Hazards - those things which could cause harm to people - fall into a number of broad categories:
Physical hazards. These are the most common types of hazard, being objects and 'things' that have the potential to cause harm. Examples:
- Things that could cause slips and trips, such as loose carpets and ice;
- Ladders, where someone might fall from height while working;
- Electrical hazards, such as damaged equipment or wiring;
- Equipment hazards, such as rotating machinery;
- Noisy equipment, sound systems and similar;
- Items that get hot or cold such as ovens and freezers; and
- Objects with sharp edges, such as knives or broken glass;
Environmental hazards. These are hazards associated with the surroundings. Examples:
- Extremes of heat and cold (which may be caused by poor heating and ventilation or weather conditions);
- Poor lighting, and
- Weather conditions such as rain and snow.
Chemical hazards. These are as a result of the chemical properties of materials being used. Examples:
- Cleaning fluids that might be irritant or corrosive;
- Paints and thinners used in building maintenance works; and
- Fuels and oils used for lawnmowers and similar equipment.
Biological hazards. These hazards are to do with viruses, bacteria and moulds that could cause illness. Examples:
- Legionella from water systems; and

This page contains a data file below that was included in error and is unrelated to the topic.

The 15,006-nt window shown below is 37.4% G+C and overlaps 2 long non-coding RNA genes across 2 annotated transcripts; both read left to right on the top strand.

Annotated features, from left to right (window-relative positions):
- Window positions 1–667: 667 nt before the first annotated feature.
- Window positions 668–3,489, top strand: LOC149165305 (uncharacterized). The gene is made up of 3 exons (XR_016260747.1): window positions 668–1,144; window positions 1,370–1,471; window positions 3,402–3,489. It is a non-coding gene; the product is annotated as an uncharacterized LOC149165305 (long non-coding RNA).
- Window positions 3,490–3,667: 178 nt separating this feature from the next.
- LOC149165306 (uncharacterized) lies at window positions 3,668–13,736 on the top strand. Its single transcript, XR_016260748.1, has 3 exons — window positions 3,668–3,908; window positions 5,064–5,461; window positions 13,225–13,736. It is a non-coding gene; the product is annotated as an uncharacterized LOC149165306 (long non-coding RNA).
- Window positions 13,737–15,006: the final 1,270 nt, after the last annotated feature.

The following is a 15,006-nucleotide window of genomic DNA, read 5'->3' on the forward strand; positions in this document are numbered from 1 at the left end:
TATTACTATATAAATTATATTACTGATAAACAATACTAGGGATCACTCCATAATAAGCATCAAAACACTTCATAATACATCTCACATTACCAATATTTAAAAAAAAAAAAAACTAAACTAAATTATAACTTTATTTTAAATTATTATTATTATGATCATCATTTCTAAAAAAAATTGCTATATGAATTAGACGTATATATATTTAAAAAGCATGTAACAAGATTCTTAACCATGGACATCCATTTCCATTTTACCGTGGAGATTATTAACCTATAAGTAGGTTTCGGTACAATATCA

- Infections and disease caused by exposure to animal or bird droppings;
Note: most ordinary, non-work related illnesses, such as the common cold, do not usually need to be assessed as they are associated with normal, daily life.
Psychological hazards. These hazards are associated with people. Examples:
- Errors of judgement, mistakes and lapses of concentration;
- Tiredness or fatigue;
- Violence or threats of violence; and
- Harassment and bullying.
Premises, Fittings and Fixtures
One of the main Risk Assessments is that of the hazards in and around the building(s) owned by the organisation. All parts of the land and the building(s) or premises on that land need to be considered.
Walk around the premises and look out for hazards that could foreseeably cause harm to people.
There are a number of ways to do this hazard identification but the overall aim is to discover what could cause harm to people and where these are. Sometimes a map or a plan (even a simple sketch) can help - hazards can be added on as notes to the document for easy reference later on.
Some hazards may only be apparent in some conditions, such as at night-time, when there are large numbers of people present or during certain adverse weather conditions. It is worthwhile thinking back over times when there has been extremely bad weather, when there has been a power failure or during other unusual conditions.
Some areas of the premises may be infrequently visited, such as boiler rooms, and these must not be left out of the assessment. In fact, these areas often provide the largest number of hazards as they are 'out of sight and out of mind'.
In larger premises, it pays to split down the Risk Assessment into a number of smaller assessments each covering a separate area. For example, a separate assessment can be done for the ground floor, the first floor, the offices and the Sunday school room.
These hazards are then used in the remainder of the assessment process.
It is also necessary to consider the activities and events held by the organisation, both routine and non-routine. Some examples are:
- Normal Sunday services;
- Weekday bible studies and prayer meetings;
- Choir rehearsals and musician's practices;
- Minibus transport for the elderly members of the congregation;
- Luncheon Clubs and Sales;
- Community events;